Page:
Concerning the theater, to be fair we must admit that the dearth of competent actors in Germany is a general one. The reason for this is the lack of drama schools. There is a great deal of acting talent in Germany, found even in traveling companies and on provincial stages. But circumstances do not allow these actors the possibility of serious study, and if they do have a bit of security, they often fall prey to their pride. The end of the song is a typical one: they seek to please the crowd with crass effects. They substitute understanding of character with hollow declamation, replace warm feeling with curtain-tearing gestures. If a genius happens to turn up suddenly—a raw, natural power—even this will be destroyed because it is given over to its manners and must degenerate into mere mannerism. Only education, schooling, and consciousness can bring an actor to maturity. If an example is called for here, let’s look at the case of one considered to be a well-rounded actor. Döring is certainly a great talent, he has above all the means and a rare gift. Only his high tragic presentations are without character and unity, a soul is lacking in them. The few great moments, which he recently demonstrated as Lear, Richelieu, and Shylock, are proof of this. These are isolated instances, as a whole, his performance lacks psychology and consciousness.
A glance at the repertory is sufficient to show the scorn offered to the Berlin audiences. The dregs of our own shallow everyday productions are not bad enough, one rushes to every pale French triviality. The plays of Madame Birch-Pfeiffer, decrepit old Kotzebue miseries, and useless one-act comedies alternate with the Marquis von Letorrières and Voltaires Ferien. For a long time, the repertory consisted of Thomas Thyrnau, Er muß aus Land, Er muß aufs Land, and Thomas Thyrnau. As with the submission of the best original works, here is just an example. Friedrich Hebbel had Madame Krelinger deliver his Maria Magdalena—a drama torn from real life, with well-developed characters—to the examination commission. He was given back a printed form declaring the play “not usable,” despite the fact—and this we know from Herr von Küstner’s own mouth—that the general manager had not even read it. If new productions are ever introduced, it usually happens as a result of public acclaim and loud applause that the play earned elsewhere. The sudden forced rehearsals usually result in a poor production. Vienna, Stuttgart, Dresden, Leipzig, Hamburg, and even tiny Oldenburg are ahead of Berlin. And only six years ago, the Berlin stage counted as the first in Germany.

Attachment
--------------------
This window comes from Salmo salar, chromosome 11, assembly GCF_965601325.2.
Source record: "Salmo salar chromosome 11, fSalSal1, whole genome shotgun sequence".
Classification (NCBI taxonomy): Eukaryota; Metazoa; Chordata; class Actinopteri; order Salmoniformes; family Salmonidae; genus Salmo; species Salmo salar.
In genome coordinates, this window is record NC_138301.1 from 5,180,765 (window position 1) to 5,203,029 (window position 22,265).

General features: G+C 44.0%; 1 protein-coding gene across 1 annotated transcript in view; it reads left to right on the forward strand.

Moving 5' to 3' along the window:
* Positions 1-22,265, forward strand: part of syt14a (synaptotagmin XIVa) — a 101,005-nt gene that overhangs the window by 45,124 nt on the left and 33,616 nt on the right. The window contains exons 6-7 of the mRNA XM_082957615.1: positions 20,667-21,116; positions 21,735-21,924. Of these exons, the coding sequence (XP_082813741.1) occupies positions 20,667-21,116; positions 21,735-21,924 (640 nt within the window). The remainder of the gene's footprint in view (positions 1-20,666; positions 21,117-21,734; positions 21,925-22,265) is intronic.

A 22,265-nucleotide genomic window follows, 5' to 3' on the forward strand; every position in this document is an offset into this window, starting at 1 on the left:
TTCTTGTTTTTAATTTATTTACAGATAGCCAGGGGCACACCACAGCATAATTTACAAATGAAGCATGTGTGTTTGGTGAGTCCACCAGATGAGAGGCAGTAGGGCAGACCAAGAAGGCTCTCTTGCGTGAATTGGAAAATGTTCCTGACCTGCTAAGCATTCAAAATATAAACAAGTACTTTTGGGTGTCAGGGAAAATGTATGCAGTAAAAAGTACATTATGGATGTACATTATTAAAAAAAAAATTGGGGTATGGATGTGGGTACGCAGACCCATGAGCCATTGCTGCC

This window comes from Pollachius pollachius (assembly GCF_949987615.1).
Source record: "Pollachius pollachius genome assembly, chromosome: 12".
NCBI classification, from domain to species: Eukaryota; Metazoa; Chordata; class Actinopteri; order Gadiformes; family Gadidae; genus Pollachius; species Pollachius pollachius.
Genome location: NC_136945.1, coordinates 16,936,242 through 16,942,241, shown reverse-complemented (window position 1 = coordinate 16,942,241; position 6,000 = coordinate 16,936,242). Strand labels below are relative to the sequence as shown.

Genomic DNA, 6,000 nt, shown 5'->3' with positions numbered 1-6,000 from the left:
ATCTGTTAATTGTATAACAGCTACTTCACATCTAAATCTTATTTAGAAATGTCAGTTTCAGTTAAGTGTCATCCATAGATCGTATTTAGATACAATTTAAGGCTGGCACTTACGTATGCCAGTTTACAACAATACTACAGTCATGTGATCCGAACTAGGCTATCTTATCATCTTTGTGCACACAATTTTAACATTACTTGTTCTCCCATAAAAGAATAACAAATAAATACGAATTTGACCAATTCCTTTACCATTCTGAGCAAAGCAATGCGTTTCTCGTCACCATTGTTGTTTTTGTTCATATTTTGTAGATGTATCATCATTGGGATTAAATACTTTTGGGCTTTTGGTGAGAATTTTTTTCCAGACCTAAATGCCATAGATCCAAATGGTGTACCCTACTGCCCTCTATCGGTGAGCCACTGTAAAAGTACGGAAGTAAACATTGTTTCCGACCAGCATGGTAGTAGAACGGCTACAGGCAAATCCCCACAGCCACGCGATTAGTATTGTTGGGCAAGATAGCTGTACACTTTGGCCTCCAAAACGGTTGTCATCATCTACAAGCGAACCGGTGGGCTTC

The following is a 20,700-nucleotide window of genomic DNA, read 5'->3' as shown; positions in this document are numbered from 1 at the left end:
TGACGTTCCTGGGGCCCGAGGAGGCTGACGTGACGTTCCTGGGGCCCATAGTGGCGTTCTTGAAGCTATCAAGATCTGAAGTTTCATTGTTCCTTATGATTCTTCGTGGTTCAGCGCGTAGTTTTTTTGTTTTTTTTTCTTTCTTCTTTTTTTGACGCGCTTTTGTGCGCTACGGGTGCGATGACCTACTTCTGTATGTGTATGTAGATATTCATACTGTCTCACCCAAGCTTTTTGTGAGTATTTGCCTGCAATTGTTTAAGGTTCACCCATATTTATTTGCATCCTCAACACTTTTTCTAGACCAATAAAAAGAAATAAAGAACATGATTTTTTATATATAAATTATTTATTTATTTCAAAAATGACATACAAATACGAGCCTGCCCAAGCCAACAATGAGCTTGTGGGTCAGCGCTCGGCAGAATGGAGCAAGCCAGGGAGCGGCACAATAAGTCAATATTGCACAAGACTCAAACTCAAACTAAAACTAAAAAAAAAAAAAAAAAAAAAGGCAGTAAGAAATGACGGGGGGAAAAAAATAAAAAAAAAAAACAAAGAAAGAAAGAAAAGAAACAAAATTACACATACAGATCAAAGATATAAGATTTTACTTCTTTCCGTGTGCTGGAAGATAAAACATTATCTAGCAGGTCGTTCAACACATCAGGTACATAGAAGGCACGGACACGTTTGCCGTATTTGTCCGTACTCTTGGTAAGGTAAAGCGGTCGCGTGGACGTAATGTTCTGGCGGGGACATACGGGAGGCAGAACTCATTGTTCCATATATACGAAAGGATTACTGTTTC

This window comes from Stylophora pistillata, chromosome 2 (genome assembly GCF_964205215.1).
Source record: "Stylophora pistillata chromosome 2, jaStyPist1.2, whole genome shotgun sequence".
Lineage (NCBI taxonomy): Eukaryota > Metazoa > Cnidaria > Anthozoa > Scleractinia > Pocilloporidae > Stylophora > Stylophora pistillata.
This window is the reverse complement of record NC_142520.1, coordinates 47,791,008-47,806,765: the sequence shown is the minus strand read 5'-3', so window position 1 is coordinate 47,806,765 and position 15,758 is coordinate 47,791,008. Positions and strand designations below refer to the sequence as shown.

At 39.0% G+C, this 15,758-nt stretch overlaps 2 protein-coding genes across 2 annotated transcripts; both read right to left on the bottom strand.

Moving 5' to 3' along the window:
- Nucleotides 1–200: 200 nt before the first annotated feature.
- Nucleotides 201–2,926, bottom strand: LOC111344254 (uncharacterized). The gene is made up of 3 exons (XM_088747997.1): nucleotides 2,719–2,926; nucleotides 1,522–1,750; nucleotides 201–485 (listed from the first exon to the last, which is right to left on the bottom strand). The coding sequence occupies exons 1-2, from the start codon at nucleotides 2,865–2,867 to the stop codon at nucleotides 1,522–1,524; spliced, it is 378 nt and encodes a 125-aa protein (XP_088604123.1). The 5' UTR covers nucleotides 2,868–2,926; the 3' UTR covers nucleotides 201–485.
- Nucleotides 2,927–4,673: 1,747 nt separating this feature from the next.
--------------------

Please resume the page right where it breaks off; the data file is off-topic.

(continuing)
Source: Ernst Dronke, Berlin (1846). East Berlin: Rütten & Loening, 1953, pp. 342–49.